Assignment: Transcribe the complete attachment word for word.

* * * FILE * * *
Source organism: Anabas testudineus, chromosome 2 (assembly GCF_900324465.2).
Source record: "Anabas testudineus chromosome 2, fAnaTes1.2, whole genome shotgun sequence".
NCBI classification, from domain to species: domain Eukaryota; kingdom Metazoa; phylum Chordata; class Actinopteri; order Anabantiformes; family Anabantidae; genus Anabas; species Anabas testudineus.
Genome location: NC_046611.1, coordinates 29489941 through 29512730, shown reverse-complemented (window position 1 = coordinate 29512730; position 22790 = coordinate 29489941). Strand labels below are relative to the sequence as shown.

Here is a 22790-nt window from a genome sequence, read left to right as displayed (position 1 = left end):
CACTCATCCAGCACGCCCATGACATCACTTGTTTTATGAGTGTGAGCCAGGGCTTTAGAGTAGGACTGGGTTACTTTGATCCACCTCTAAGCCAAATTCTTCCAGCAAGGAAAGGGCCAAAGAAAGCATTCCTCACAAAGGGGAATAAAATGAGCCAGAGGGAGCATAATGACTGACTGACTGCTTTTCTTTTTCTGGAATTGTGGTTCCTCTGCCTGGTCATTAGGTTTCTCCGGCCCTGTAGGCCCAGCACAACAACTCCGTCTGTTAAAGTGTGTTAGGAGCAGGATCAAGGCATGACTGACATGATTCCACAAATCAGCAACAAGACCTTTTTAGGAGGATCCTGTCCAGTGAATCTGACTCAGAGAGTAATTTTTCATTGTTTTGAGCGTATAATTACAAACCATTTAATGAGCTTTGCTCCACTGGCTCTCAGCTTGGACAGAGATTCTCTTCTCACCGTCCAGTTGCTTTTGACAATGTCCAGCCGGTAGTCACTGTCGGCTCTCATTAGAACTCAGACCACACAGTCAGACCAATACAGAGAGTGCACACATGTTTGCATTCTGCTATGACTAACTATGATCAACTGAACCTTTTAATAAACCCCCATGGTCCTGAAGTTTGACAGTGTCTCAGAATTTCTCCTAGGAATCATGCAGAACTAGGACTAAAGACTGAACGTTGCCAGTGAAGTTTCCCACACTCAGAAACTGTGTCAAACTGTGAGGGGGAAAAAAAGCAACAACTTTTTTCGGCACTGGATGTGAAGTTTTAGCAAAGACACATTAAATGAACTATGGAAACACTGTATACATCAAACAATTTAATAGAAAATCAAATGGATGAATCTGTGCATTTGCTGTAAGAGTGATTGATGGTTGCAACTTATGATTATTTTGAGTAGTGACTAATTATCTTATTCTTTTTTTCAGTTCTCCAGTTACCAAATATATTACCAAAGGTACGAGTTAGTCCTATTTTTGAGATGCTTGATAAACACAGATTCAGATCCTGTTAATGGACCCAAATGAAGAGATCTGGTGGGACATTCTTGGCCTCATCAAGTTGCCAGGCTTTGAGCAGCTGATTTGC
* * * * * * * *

Source organism: Anabas testudineus, chromosome 2 (assembly GCF_900324465.2).
Source record: "Anabas testudineus chromosome 2, fAnaTes1.2, whole genome shotgun sequence".
NCBI classification, from domain to species: domain Eukaryota; kingdom Metazoa; phylum Chordata; class Actinopteri; order Anabantiformes; family Anabantidae; genus Anabas; species Anabas testudineus.
Genome location: NC_046611.1, coordinates 29489941 through 29512730, shown reverse-complemented (window position 1 = coordinate 29512730; position 22790 = coordinate 29489941). Strand labels below are relative to the sequence as shown.

Here is a 22790-nt window from a genome sequence, read left to right as displayed (position 1 = left end):
CACTCATCCAGCACGCCCATGACATCACTTGTTTTATGAGTGTGAGCCAGGGCTTTAGAGTAGGACTGGGTTACTTTGATCCACCTCTAAGCCAAATTCTTCCAGCAAGGAAAGGGCCAAAGAAAGCATTCCTCACAAAGGGGAATAAAATGAGCCAGAGGGAGCATAATGACTGACTGACTGCTTTTCTTTTTCTGGAATTGTGGTTCCTCTGCCTGGTCATTAGGTTTCTCCGGCCCTGTAGGCCCAGCACAACAACTCCGTCTGTTAAAGTGTGTTAGGAGCAGGATCAAGGCATGACTGACATGATTCCACAAATCAGCAACAAGACCTTTTTAGGAGGATCCTGTCCAGTGAATCTGACTCAGAGAGTAATTTTTCATTGTTTTGAGCGTATAATTACAAACCATTTAATGAGCTTTGCTCCACTGGCTCTCAGCTTGGACAGAGATTCTCTTCTCACCGTCCAGTTGCTTTTGACAATGTCCAGCCGGTAGTCACTGTCGGCTCTCATTAGAACTCAGACCACACAGTCAGACCAATACAGAGAGTGCACACATGTTTGCATTCTGCTATGACTAACTATGATCAACTGAACCTTTTAATAAACCCCCATGGTCCTGAAGTTTGACAGTGTCTCAGAATTTCTCCTAGGAATCATGCAGAACTAGGACTAAAGACTGAACGTTGCCAGTGAAGTTTCCCACACTCAGAAACTGTGTCAAACTGTGAGGGGGAAAAAAAGCAACAACTTTTTTCGGCACTGGATGTGAAGTTTTAGCAAAGACACATTAAATGAACTATGGAAACACTGTATACATCAAACAATTTAATAGAAAATCAAATGGATGAATCTGTGCATTTGCTGTAAGAGTGATTGATGGTTGCAACTTATGATTATTTTGAGTAGTGACTAATTATCTTATTCTTTTTTTCAGTTCTCCAGTTACCAAATATATTACCAAAGGTACGAGTTAGTCCTATTTTTGAGATGCTTGATAAACACAGATTCAGATCCTGTTAATGGACCCAAATGAAGAGATCTGGTGGGACATTCTTGGCCTCATCAAGTTGCCAGGCTTTGAGCAGCTGATTTGC